I asked this earlier at Stack Overflow but a user advised me to ask it here since this website is more relevant to database related questions.

I made an Android app, name of which I'll not mention at this stage. It syncs with a central MySQL database via a webservice on LAMP, which also I created. It all works just great, no problems whatsoever. As the users use the app and perform certain actions, data from their devices gets uploaded to this central server which is running in a data center. As other mobile devices syncs with the database, they get updated with the newer data. At the initial install, app gets a few hundred K of data downloaded via few hundred queries.

Now the problem is that the app has started to get so many downloads that I can foresee I'll not be able to keep up with the sync. For a while I have been optimizing the code both on the Android end and on Web end (with iPhone version still under development), and also using caching techniques, but still, the communication between thousands of mobiles devices and one single database is reaching its limits. Everyday the number of downloads are more than previous day. Now I am extremely worried how to handle this situation.

I have been looking into using Amazon DynamoDB, have also went over its SDK, tutorials, etc. and am ready to spend a few days and switch this whole sync thingy to Amazon. But this will eventually cost me heavily, for which I'll have to charge for the app or use a better advertisement scheme. But that's another issue.

Unfortunately Googling for weeks hasn't helped me on figuring out how to efficiently handle large syncs with thousands of mobile devices, which might get into tens of thousands or probably hundreds of thousands.

In short, what to do to, lets say, deal with 100K devices using my app and in need of keeping in sync with a central database?

Kindly answer if you have faced a similar situation and know how to deal with it in real life.

Thanks in advance.

1 Answer 1


I don't have experience with DynamoDB so the best I can do is offer some pointers on optimizations to look for if you stay in the hosted MySQL world.

  • Memory allocation. If you're using innodb be sure you have adequate buffer pool size with two log files as the lesser of 25% buffer pool size or 1 Gig. In a perfect world your buffer pool would be as large as all the .ibd files (aka sum(data_length+index_length) from information_schema.tables where engine='innodb'). Understandably this is not always possible, in which case try to allocate 60-70% of your system memory to buffer pool while leaving the rest available for disk cache. (This of course assumes this is a dedicated MySQL server not hosting apache or running your php scripts).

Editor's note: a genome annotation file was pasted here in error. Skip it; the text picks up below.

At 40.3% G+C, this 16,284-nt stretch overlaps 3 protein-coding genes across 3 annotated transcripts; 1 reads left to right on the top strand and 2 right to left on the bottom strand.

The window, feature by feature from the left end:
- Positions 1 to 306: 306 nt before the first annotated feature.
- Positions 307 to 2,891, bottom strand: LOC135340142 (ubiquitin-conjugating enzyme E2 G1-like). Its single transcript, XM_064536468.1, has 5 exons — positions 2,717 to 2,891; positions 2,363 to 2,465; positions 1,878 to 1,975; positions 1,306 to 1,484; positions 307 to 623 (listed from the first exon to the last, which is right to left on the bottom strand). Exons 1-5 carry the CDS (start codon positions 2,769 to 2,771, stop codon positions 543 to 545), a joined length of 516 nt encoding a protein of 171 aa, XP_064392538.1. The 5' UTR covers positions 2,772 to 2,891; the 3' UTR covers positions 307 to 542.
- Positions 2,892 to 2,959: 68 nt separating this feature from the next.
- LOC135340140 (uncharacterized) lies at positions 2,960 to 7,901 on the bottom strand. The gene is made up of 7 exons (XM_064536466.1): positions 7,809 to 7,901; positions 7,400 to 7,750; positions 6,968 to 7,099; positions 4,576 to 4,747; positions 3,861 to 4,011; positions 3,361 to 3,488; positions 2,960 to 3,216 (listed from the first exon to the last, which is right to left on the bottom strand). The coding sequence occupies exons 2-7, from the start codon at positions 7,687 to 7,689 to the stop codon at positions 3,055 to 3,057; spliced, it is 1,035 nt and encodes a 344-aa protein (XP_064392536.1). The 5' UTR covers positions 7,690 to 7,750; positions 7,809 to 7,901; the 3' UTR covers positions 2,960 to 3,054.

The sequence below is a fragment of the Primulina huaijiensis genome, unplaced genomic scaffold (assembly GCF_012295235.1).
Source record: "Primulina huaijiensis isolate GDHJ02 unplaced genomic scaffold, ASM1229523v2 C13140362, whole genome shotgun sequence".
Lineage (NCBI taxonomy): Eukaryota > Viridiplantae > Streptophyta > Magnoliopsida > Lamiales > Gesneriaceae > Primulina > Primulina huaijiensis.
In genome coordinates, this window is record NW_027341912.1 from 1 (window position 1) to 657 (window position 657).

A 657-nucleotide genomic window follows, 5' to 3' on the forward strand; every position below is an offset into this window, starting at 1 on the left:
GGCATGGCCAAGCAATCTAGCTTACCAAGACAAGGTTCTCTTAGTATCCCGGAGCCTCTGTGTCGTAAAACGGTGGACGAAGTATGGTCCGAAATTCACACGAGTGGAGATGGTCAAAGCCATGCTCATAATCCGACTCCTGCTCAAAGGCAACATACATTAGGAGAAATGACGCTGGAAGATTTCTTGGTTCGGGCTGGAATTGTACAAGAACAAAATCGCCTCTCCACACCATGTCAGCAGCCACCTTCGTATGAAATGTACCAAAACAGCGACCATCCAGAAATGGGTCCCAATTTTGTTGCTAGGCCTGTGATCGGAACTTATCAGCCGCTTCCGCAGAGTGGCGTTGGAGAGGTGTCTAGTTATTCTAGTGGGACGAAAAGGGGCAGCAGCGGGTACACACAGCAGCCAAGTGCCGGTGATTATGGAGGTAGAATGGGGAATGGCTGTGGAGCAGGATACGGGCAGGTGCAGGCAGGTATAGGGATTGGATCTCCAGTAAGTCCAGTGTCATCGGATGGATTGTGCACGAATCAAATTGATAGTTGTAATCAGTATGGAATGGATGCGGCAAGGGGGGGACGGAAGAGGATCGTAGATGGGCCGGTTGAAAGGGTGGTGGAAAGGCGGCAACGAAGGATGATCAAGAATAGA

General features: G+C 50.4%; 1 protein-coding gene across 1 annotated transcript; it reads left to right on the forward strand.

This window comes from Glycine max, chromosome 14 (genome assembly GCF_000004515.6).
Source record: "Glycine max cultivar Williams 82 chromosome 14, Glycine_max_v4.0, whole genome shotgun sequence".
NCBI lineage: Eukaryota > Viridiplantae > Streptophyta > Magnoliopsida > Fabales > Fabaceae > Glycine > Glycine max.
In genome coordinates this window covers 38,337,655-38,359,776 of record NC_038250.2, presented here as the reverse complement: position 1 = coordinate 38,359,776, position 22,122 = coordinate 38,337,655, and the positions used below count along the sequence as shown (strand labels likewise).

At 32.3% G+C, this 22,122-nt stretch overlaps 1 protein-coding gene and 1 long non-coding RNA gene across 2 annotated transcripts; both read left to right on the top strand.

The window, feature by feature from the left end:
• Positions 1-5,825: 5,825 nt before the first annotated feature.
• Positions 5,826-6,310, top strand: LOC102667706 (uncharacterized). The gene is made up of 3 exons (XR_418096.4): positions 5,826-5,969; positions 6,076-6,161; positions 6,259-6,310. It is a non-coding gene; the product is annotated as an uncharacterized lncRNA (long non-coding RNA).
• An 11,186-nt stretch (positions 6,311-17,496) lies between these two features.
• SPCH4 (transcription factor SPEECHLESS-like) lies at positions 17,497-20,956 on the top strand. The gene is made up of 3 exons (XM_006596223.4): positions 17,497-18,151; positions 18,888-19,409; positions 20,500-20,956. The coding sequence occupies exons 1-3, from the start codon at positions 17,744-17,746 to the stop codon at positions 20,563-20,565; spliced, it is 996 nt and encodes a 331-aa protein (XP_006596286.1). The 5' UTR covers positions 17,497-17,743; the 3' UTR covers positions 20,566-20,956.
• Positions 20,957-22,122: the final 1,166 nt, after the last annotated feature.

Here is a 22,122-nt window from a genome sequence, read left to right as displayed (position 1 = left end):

If you're running MyISAM tables then at least make sure your key_buffer_size can accommodate the index_length (or size of your .MYI files).

  • Disks. If you're needing to fall back to disk you want those to be as fast as possible. In a perfect world you'd have PCI-E based SSD cards. I imagine this is out of your budget if you're worried about charging after switching to amazon, so maybe see if your hosting provider has any options above what you currently have. SSD based SAS drives > 15k hdd sas > nl-sas.

  • Service layer between mysql and clients. There is memory overhead to each connection to the database that could be used toward buffer pool or disk cache. Try to have a service layer that maintains a bounded connection pool and providing application layer caching where possible.

  • Distribute the work load. This is tantamount to going to the "cloud" just that you're managing all machines yourself. If your app is mostly read heavy and not always required to be up to the microsecond up to date you can setup replication between many physical machines and load balance the reads across them.

Look toward getting slaves setup at different physical datacenters across the country/world/what ever's applicable to your demographic. Load balance connections to the nearest one. (This assumes traffic is first routed to your front end in these locations otherwise the problem might just be worsened).

  • Partitioning. This is especially true if you're using myisam and dealing with table level locks. It's also particularly useful if you have a table that has patterns of pruning old rows periodically (you can just drop partitions instead of running individual delete queries which fragment the data).
  • Thank you very much for your detailed reply. I get the idea what to do if I decide to go with MySQL, though some technical terms in your answer I am not familiar with. However, to be on the safe side, I have decided to produce a paid version of the app which will be using Amazon DynamoDB, and keep the free version on MySQL. Those who will need more reliable speed and performance would pay for it, and rest can stay with whatever service MySQL would give. I have a few MySQL instances running in parallel, so it can handle a decent load.
    – zeeshan
    Mar 26, 2012 at 18:22

Your Answer

By clicking “Post Your Answer”, you agree to our terms of service and acknowledge you have read our privacy policy.

Not the answer you're looking for? Browse other questions tagged or ask your own question.